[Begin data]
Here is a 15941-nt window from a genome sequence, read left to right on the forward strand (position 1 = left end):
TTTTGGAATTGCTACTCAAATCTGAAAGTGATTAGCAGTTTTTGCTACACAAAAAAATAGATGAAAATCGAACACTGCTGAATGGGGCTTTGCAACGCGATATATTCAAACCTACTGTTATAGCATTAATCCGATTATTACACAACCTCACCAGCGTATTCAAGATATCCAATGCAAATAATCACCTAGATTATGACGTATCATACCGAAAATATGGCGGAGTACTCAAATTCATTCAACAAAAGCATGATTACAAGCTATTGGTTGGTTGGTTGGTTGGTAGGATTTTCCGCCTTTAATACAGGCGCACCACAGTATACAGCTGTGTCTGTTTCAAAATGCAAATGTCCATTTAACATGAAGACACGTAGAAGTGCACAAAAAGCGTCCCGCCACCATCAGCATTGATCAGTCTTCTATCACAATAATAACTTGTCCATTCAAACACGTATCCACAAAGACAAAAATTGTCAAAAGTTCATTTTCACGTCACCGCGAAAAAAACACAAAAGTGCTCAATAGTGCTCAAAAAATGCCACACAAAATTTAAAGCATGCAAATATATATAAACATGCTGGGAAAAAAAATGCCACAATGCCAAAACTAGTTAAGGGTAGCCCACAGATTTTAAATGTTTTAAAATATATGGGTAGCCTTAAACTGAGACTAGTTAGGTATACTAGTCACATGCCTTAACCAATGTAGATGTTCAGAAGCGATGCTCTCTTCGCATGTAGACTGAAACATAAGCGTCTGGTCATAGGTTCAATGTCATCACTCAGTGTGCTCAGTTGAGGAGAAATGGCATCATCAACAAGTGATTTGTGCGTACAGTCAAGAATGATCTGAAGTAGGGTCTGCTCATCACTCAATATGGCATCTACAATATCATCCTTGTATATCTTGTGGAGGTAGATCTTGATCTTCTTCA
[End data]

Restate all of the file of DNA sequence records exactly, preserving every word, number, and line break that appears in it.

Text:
Here is a 15941-nt window from a genome sequence, read left to right on the forward strand (position 1 = left end):
TTTTGGAATTGCTACTCAAATCTGAAAGTGATTAGCAGTTTTTGCTACACAAAAAAATAGATGAAAATCGAACACTGCTGAATGGGGCTTTGCAACGCGATATATTCAAACCTACTGTTATAGCATTAATCCGATTATTACACAACCTCACCAGCGTATTCAAGATATCCAATGCAAATAATCACCTAGATTATGACGTATCATACCGAAAATATGGCGGAGTACTCAAATTCATTCAACAAAAGCATGATTACAAGCTATTGGTTGGTTGGTTGGTTGGTAGGATTTTCCGCCTTTAATACAGGCGCACCACAGTATACAGCTGTGTCTGTTTCAAAATGCAAATGTCCATTTAACATGAAGACACGTAGAAGTGCACAAAAAGCGTCCCGCCACCATCAGCATTGATCAGTCTTCTATCACAATAATAACTTGTCCATTCAAACACGTATCCACAAAGACAAAAATTGTCAAAAGTTCATTTTCACGTCACCGCGAAAAAAACACAAAAGTGCTCAATAGTGCTCAAAAAATGCCACACAAAATTTAAAGCATGCAAATATATATAAACATGCTGGGAAAAAAAATGCCACAATGCCAAAACTAGTTAAGGGTAGCCCACAGATTTTAAATGTTTTAAAATATATGGGTAGCCTTAAACTGAGACTAGTTAGGTATACTAGTCACATGCCTTAACCAATGTAGATGTTCAGAAGCGATGCTCTCTTCGCATGTAGACTGAAACATAAGCGTCTGGTCATAGGTTCAATGTCATCACTCAGTGTGCTCAGTTGAGGAGAAATGGCATCATCAACAAGTGATTTGTGCGTACAGTCAAGAATGATCTGAAGTAGGGTCTGCTCATCACTCAATATGGCATCTACAATATCATCCTTGTATATCTTGTGGAGGTAGATCTTGATCTTCTTCA